Villagers along the Kawkareik – Aindu road which is now being upgraded to Asia Highway funded by the Asia Development Bank said that they want transparency and more understandable information on the project.
The Village Development Committee formed with representatives from the 24 villages affected by the project made the statement during a meeting on 15 June, 2017. The meeting was the third and was led by the Thwee Community Development Network, Karen Human Right Group, and the Karen Environment and Social Action Network in Tadar Oo village monastery in Hpa-an township.
Mahn Thein Zaw, in-charge of communication for the 24 villages’ development committee said. “We want them to tell us about their plans, policies on compensation, to give us the schedule of the implementation process, what they will do and when they plan to do it and to let the locals participate in the decision making process in regard to compensation.”
Officials from ADB said that implementation process of the road project will be designed to minimize danger on the road and at the same time locals affected by the project will be compensated with the shared government fund allocated for the project.
The 41.25 miles (66.4 kilometers) long Kawkareik-Aindu Highway project started in 2016 and is estimated to be finished by the end of September 2019. The main funding for the project composed of USD $100 million loan from the ADB, USD $20 million from the ASEAN Infrastructure Fund, and USD $1.8 million from a shared government fund.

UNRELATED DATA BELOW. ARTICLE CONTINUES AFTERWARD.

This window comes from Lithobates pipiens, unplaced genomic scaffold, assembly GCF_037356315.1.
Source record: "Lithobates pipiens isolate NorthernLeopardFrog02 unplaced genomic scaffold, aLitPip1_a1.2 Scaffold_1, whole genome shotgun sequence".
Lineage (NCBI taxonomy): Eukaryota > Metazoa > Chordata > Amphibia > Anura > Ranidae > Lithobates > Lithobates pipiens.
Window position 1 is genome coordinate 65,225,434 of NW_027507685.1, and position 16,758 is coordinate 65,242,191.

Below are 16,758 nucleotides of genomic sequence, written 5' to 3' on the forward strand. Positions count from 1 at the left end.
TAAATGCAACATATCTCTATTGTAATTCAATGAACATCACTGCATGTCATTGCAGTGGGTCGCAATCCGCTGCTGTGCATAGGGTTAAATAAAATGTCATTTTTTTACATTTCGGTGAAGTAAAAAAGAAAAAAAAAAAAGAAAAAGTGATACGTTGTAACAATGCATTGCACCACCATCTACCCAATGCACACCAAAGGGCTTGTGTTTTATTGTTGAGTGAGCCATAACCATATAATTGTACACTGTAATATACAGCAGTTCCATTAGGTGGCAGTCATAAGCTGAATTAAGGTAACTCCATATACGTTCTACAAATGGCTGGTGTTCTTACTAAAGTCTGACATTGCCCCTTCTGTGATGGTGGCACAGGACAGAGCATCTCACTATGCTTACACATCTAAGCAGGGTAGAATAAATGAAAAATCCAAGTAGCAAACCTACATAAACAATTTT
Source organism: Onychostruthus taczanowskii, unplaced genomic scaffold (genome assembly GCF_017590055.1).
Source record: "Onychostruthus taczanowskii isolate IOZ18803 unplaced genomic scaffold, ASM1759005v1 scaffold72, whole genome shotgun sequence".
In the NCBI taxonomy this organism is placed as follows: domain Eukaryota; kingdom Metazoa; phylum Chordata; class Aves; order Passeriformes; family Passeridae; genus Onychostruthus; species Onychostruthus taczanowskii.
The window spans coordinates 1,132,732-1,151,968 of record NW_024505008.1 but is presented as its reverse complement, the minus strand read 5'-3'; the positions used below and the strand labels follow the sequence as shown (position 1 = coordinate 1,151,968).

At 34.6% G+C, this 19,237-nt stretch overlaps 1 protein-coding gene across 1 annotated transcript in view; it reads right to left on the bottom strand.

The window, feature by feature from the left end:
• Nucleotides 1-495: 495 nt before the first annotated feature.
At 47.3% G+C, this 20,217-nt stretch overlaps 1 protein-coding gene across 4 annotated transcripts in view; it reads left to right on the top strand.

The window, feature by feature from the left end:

The local villagers are demanding transparency in regards to information on the implementation process, compensation issues, management and accountability issues and the overall understandable information on both the positive and negative impacts of the project. Villagers claim that despite that measurements for the Highway were taken several times, no clear information on these issues were provided to the villagers.
Daw Nan Kyi from Kyon Doe village said that she is reluctant to farm on some parts of her land as the road marking construction poles have been placed inside her farmland.
“Even though they came and measured several times, we don’t know when the project will start, so we are unsure if we should begin farming on the land or not,” Daw Nan Kyi told Karen News. “We are a worried now because nothing about compensation has been discussed with us.”
Sources from the ADB told the local villagers during a meeting in May 2016, that the results from the measurement of the Highway project showed that some houses, farmlands and shops along the Highway project owned by 114 households would be affected.